Have you ever traveled in the Arctic? How does it feel like it’s cold outside in Celsius? But maybe if you lived 56 million years ago, you probably would have felt differently.
That’s because tens of millions of years ago, the Earth was in a period of global warming and also known by the scientific name of Paleo-Eocene Thermal Maximum. During this period, the Earth’s temperatures were so hot that both poles reached almost tropical temperatures. In other words, both the Arctic and Antarctic today also have temperatures at hot thresholds and tropical-like landscapes.
The Earth has experienced extremely hot periods many times. Especially the poles also froze and thawed countless times. Now the Earth is warming but very different from the old days. It’s just as hot as it used to be but now there’s the impact of climate change, leading to a record high heat record every month.
The Earth’s climate has fluctuated naturally over tens of thousands of years, the planet’s rotation around the Sun has gradually changed, resulting in a change from season to light. Part of the result of these fluctuations is the fact that the Earth has experienced ice ages and warmer periods.
But to create a Paleo-Eocene-like period will require more than a change in the tilt of the Earth’s axis or its path around the Sun. But besides that, another invisible culprit can also create the typical climate of the Paleo-Eocene period, which is CO2.
Greenhouse gases, including CO2, were responsible for causing high temperatures across the planet’s surfaces during the Paleo-Eocene period. But how to increase the concentration of CO2 without the presence of humans? Scientists do not seem entirely certain.
Sébastien Castelltort, a geologist at the University of Geneva, said the cause could be due to volcanic activity is strong, releasing CO2 into the atmosphere. CO2 then covers the Earth and makes sunlight unable to escape, thereby causing global warming, releasing glaciers at the poles. As the ice at both poles gradually melted, methane, a greenhouse gas many times more toxic than CO2, unintentionally escapes.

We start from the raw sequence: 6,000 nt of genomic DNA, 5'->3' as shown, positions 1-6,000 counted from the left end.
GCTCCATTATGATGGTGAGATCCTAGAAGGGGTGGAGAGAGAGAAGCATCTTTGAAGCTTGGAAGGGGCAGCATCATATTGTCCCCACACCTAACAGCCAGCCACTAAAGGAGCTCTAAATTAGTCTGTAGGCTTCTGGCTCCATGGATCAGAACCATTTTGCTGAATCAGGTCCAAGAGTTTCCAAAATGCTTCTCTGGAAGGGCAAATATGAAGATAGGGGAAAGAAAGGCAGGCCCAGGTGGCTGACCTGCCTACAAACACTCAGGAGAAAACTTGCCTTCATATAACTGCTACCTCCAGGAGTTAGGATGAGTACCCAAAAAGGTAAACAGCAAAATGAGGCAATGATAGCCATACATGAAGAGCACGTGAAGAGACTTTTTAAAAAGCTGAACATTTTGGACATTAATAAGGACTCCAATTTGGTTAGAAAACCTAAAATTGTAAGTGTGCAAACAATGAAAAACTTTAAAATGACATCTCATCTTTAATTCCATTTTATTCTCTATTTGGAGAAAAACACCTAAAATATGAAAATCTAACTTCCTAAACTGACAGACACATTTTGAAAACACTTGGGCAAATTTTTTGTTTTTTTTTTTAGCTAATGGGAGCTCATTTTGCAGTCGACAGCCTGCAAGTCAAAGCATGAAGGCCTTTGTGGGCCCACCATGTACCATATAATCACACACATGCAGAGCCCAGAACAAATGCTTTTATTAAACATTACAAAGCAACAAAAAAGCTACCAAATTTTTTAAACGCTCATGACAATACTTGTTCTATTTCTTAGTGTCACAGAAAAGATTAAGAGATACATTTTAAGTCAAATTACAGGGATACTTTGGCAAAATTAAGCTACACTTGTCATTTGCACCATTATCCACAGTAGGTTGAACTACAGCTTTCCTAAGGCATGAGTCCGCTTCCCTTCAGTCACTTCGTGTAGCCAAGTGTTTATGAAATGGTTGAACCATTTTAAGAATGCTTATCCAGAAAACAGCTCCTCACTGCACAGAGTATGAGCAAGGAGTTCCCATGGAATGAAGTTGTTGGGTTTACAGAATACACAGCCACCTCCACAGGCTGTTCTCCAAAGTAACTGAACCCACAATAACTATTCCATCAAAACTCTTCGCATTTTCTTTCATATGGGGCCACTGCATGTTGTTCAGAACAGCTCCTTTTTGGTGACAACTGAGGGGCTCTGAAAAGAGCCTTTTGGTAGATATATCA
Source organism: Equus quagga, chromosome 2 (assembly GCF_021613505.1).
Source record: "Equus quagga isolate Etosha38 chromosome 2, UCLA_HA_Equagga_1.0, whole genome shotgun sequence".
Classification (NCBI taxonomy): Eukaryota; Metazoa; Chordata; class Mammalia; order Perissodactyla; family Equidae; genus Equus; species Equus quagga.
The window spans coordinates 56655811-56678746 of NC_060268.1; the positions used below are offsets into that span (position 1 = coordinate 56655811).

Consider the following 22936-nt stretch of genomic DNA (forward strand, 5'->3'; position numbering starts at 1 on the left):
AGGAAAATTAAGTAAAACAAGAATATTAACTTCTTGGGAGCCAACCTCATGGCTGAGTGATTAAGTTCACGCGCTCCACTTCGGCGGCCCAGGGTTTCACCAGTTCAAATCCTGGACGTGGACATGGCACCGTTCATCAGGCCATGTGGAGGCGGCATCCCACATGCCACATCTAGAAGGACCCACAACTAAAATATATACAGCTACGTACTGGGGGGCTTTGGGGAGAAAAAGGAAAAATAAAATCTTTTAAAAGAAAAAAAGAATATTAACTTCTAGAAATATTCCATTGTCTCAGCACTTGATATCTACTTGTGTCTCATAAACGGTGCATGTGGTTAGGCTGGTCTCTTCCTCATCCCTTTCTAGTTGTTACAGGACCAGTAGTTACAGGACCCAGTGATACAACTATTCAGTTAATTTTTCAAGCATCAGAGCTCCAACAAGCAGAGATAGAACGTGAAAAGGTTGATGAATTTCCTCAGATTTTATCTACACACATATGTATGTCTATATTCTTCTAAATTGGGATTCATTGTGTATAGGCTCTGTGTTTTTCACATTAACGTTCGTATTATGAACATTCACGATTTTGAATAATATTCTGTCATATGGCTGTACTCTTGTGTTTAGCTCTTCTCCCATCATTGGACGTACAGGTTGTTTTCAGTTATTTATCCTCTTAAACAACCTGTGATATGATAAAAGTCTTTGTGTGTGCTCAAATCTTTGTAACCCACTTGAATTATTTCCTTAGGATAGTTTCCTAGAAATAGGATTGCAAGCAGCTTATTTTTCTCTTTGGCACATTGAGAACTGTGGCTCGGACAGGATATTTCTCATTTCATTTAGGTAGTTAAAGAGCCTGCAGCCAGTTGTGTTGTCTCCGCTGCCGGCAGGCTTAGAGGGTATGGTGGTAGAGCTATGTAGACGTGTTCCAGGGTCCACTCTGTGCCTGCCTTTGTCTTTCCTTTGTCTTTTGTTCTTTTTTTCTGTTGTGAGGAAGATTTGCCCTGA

Take the Permian-Triassic extinction event, for example, that occurred several million years before the rise of the dinosaurs and took control of the planet. It is really a major climate disaster for the Earth. This warming event happened 252 million years ago and is extremely serious. This event is caused by volcanic activity causing climate chaos and destruction of many species.
Paleontologist Stuart Sutherland at the University of British Columbia told Live Science that at the time of the severe drought, the plants were dead and the Saharah desert spread across the continent. The temperature was almost beyond the endurance of the creatures.
It’s not clear what greenhouse gas concentrations were in the Permian-Triassic period, but they are much more likely than they are today. Some climate models predict that greenhouse gas concentrations would then have reached 3,500 parts per million ppm. While there are still only just over 400ppm.
But to lead to the Permian-Triassic extinction event, the Earth must take thousands of years to reach such a terrible temperature milestone. Specifically, according to some studies, the time can last up to 150 thousand years. In the Paleo-Eocene period, temperatures can increase extremely quickly when it takes only 10-20 thousand years to achieve such a terrible temperature.
And today’s warming on Earth seems to take only 150 years.
That is the big difference between climate change and global warming today compared to the warming of the past. The extreme and extremely fast developments make the consequences of climate change now extremely unpredictable.
Castelltort said his concern at the moment was not only that the planet was getting warmer, but that we did not know everything was moving so fast that humans could not adapt.
He said that no climate experts dare to assert that the current pace of global warming has no serious consequences. It’s just that we don’t know what the future climate scenario will be like.